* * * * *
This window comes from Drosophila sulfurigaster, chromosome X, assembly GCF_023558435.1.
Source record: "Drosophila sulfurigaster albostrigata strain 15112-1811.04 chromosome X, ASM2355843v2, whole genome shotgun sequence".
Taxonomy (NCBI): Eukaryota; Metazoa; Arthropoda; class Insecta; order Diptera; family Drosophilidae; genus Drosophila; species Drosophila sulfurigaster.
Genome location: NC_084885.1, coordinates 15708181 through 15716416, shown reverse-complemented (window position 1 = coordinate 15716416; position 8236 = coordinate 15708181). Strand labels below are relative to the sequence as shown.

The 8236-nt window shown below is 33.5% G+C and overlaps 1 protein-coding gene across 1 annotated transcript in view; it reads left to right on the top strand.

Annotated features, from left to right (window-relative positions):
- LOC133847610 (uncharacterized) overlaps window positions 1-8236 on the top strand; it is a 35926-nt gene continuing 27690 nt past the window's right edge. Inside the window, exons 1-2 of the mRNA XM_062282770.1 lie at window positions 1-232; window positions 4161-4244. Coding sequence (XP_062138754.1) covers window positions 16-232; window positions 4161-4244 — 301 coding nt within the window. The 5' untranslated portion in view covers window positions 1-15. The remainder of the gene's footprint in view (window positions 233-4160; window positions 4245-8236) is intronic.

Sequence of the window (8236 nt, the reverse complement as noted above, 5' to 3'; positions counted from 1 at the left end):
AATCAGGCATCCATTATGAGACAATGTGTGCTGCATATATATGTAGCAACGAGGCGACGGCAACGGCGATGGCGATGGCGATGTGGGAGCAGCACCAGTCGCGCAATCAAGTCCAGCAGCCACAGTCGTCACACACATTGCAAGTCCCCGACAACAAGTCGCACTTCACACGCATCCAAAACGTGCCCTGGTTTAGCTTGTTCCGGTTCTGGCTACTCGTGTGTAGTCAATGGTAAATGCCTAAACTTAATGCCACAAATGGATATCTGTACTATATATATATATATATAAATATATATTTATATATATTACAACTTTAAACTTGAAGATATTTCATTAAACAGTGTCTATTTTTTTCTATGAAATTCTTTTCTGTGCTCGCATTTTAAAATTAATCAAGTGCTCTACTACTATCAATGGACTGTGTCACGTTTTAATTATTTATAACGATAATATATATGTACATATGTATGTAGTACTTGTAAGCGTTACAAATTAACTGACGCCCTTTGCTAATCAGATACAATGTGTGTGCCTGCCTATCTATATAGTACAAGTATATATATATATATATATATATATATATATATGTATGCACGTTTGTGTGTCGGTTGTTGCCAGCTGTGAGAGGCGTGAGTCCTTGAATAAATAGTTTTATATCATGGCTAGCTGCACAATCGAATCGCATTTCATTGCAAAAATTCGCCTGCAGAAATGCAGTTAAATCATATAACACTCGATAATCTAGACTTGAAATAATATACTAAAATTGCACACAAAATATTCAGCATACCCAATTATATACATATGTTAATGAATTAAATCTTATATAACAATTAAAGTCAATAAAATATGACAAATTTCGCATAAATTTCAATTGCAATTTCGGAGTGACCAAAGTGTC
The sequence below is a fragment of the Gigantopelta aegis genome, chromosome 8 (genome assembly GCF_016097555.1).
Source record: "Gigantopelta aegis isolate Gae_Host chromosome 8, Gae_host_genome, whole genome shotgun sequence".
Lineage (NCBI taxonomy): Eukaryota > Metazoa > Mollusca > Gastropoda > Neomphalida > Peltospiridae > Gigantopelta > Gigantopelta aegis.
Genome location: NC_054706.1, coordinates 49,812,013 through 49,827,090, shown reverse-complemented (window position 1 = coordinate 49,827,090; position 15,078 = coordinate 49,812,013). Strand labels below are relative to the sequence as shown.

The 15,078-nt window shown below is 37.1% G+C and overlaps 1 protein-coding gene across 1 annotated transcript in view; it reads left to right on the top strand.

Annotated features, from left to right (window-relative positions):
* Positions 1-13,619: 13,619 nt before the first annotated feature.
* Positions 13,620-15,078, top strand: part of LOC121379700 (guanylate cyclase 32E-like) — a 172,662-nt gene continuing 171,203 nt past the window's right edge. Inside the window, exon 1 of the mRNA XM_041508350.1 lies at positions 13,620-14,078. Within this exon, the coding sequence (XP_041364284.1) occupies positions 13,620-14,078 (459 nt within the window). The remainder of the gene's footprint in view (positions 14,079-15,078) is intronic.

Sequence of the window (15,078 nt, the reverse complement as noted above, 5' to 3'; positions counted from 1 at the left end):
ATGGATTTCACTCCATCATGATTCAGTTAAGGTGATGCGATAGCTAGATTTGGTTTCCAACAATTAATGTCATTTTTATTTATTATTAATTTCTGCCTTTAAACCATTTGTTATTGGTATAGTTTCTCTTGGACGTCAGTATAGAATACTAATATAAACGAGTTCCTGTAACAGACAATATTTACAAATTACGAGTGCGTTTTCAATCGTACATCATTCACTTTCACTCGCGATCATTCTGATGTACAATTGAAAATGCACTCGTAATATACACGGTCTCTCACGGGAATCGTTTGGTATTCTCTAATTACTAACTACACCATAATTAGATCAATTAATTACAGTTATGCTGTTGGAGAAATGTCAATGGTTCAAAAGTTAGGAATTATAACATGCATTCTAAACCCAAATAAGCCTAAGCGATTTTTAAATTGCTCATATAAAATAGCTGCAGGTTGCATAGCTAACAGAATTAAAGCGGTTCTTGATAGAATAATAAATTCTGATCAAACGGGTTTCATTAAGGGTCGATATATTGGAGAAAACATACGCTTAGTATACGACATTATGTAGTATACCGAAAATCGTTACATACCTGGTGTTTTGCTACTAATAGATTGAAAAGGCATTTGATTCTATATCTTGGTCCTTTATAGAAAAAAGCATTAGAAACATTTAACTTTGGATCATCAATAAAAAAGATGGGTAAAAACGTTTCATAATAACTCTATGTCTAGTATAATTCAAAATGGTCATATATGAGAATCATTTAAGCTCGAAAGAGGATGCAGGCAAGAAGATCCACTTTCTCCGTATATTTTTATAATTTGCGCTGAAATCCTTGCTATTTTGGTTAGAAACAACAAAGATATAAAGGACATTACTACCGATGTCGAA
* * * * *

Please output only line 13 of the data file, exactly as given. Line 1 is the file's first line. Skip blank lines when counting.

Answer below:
Genome location: NC_054706.1, coordinates 49,812,013 through 49,827,090, shown reverse-complemented (window position 1 = coordinate 49,827,090; position 15,078 = coordinate 49,812,013). Strand labels below are relative to the sequence as shown.